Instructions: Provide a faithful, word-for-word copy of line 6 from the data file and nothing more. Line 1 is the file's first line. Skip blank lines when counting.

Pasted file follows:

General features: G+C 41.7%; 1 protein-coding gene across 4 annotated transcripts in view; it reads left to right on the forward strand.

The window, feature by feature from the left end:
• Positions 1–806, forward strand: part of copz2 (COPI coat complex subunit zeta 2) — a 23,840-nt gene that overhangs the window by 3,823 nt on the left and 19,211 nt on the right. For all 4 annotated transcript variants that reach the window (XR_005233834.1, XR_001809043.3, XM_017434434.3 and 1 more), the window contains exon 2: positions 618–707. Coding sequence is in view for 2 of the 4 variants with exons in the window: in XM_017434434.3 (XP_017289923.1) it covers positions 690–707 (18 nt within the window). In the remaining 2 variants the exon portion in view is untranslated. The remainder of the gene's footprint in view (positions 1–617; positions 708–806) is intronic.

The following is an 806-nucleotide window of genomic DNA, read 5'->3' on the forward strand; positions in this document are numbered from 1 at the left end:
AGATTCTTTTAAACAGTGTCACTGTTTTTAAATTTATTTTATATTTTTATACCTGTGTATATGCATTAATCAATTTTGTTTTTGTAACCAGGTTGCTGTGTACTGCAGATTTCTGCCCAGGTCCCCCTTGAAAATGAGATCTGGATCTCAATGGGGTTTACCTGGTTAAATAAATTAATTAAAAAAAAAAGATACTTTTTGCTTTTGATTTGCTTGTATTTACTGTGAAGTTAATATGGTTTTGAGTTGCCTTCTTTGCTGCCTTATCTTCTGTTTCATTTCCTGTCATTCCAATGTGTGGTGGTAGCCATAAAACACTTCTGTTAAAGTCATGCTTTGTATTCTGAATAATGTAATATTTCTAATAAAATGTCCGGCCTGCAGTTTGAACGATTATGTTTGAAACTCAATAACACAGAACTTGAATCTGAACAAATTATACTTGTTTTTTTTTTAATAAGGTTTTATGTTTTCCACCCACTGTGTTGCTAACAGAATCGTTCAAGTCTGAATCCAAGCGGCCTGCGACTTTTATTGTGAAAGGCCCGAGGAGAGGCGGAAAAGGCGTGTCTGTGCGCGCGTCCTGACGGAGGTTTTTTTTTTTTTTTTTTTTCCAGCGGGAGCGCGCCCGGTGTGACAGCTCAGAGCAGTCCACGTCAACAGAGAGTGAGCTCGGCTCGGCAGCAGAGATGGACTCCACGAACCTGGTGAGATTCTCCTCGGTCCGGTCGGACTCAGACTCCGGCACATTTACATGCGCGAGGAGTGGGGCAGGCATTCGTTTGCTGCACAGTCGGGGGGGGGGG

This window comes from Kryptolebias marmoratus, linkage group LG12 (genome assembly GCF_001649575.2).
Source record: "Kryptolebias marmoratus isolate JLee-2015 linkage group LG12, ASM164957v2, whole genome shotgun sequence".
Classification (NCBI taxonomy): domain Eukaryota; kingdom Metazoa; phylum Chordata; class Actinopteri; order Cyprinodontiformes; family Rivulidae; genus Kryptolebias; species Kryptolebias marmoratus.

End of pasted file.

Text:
This window comes from Kryptolebias marmoratus, linkage group LG12 (genome assembly GCF_001649575.2).